This week, I went hiking with my wife, an avid lover of both nature and technology—she has apps on her phone that tell us what plants we’re seeing and what birds we’re hearing—and our dog Phoenix, a German shepherd/husky mix and avid lover of any kind of walks.
The weather played nice this day, after a run of scorching temperatures in the mid-90s, and we were able to go on a few different trails—including the paved recreational trail, which connects to the larger trail network, as well as dirt trails through the wooded areas and mowed grass trails around the lakes.
George Wyth has plenty of parking (so long as it isn’t a holiday weekend), and it’s easy to go right from pavement to paved trails, and from paved trails to soft trails that cut through the woods. The paved trails are nice and wide, used by cyclists and walkers alike, and they’re kept in good shape, though when the water’s high, you might do a little wading to get across some sections.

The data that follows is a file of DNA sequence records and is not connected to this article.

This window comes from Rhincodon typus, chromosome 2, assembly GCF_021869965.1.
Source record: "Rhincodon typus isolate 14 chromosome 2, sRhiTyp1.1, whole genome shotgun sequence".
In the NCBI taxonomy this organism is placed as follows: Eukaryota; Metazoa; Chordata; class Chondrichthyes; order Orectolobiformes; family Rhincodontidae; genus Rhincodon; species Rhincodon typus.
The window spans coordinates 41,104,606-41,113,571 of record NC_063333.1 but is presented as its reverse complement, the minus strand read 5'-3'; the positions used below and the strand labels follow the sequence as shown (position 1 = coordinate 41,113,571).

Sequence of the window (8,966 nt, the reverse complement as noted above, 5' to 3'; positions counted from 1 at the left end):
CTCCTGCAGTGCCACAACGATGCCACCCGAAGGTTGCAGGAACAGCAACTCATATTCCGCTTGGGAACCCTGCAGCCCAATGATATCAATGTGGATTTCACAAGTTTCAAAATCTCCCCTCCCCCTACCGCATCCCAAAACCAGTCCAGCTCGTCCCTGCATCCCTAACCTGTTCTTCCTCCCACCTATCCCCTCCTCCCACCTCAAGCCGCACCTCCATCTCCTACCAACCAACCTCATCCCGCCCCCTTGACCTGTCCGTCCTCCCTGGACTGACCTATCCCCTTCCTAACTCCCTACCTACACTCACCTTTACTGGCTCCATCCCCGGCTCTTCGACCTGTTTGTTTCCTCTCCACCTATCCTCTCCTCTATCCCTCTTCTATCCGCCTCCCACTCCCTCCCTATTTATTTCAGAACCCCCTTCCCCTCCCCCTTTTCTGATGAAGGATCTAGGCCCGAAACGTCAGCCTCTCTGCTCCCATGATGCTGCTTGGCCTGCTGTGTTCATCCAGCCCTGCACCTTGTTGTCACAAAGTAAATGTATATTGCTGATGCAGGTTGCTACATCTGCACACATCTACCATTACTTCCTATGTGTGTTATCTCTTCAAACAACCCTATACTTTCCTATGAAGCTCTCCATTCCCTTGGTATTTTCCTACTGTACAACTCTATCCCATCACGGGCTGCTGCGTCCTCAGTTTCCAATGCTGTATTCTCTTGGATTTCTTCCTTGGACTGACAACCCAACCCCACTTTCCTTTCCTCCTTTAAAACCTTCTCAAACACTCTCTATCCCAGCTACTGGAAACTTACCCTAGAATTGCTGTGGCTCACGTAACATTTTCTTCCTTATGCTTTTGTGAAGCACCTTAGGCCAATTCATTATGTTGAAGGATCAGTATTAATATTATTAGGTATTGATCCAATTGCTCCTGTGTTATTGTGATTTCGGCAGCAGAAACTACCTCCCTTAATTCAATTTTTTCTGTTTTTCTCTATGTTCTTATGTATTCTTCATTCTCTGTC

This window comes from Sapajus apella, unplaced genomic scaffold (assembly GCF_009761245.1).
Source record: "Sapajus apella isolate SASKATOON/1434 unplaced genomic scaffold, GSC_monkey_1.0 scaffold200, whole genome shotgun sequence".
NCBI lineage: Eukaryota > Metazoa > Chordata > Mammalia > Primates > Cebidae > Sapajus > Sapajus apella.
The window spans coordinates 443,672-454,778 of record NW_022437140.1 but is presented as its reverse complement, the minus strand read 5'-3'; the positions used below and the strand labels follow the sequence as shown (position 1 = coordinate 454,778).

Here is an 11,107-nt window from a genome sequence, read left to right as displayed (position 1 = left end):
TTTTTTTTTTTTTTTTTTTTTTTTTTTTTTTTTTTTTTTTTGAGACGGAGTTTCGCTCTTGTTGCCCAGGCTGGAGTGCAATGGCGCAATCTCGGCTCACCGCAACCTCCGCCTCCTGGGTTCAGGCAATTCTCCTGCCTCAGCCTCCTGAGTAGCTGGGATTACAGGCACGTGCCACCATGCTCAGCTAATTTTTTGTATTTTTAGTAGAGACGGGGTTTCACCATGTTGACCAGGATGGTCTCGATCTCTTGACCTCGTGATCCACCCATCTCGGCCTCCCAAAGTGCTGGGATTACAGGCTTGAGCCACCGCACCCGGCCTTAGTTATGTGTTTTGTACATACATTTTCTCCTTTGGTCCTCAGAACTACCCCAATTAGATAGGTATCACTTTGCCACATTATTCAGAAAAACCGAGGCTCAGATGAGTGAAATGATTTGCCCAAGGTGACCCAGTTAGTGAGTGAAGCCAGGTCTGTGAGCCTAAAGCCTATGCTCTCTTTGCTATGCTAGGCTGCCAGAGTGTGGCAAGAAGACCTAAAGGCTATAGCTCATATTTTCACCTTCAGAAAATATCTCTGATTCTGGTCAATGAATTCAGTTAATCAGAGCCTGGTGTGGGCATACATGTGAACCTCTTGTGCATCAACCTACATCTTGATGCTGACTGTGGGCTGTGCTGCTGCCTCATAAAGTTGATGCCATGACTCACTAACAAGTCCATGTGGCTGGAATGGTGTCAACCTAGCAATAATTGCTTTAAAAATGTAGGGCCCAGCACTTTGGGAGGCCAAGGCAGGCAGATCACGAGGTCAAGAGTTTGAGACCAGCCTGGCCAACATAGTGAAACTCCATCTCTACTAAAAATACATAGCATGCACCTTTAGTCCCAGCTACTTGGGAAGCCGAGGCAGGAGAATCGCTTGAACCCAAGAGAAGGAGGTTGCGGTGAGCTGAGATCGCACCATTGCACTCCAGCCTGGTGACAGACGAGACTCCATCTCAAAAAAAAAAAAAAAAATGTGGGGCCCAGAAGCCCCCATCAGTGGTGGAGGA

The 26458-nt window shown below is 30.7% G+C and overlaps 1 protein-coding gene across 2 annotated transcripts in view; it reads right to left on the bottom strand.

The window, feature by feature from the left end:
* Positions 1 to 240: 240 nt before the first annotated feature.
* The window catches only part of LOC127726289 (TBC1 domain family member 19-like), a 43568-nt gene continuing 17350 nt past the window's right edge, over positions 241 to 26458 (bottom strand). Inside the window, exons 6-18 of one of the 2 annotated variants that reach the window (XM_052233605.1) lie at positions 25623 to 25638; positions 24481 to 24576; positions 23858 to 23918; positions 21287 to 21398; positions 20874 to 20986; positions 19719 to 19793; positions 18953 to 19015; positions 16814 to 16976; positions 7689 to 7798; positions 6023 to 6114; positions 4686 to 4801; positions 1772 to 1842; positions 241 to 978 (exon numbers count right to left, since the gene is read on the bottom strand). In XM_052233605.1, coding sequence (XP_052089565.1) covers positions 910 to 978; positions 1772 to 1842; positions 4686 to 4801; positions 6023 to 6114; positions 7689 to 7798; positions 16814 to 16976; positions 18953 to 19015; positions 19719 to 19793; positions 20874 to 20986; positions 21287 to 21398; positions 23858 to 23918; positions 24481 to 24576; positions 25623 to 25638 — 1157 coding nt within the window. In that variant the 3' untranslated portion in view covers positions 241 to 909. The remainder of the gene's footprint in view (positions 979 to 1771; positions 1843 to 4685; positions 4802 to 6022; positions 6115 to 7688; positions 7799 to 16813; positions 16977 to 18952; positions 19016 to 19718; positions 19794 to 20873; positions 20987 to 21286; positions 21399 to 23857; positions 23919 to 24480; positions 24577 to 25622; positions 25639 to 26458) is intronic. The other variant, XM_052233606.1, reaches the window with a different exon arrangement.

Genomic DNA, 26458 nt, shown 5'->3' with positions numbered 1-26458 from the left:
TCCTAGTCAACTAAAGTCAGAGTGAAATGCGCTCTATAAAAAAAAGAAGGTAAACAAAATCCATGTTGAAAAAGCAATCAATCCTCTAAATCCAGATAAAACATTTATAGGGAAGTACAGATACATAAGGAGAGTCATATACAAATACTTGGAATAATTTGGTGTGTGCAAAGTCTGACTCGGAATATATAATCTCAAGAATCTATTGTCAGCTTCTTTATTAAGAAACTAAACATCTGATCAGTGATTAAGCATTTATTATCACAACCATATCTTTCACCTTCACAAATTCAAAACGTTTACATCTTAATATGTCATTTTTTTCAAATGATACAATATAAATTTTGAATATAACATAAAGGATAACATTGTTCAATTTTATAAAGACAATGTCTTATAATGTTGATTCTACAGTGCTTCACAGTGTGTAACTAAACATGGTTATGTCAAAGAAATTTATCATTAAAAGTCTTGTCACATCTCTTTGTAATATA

Though it’s still May and the trees aren’t fully leafed out and most flowers not quite in bloom, we were lucky enough to catch the Virginia bluebells and their dramatic patches of bluish-purple throughout as we walked in the shade.
Canada geese and ducks, which seem to always populate the park, lounged about on the lakes and Cedar River, no doubt enjoying the cool water amid the 80-degree temperatures. We also spotted a buzzing dragonfly and the app noted several songbirds around. But mostly, hiking with a big, doofy dog tends to make wildlife viewing next to impossible—if you’re without a dog or a small child, you’ll likely spot more than we did.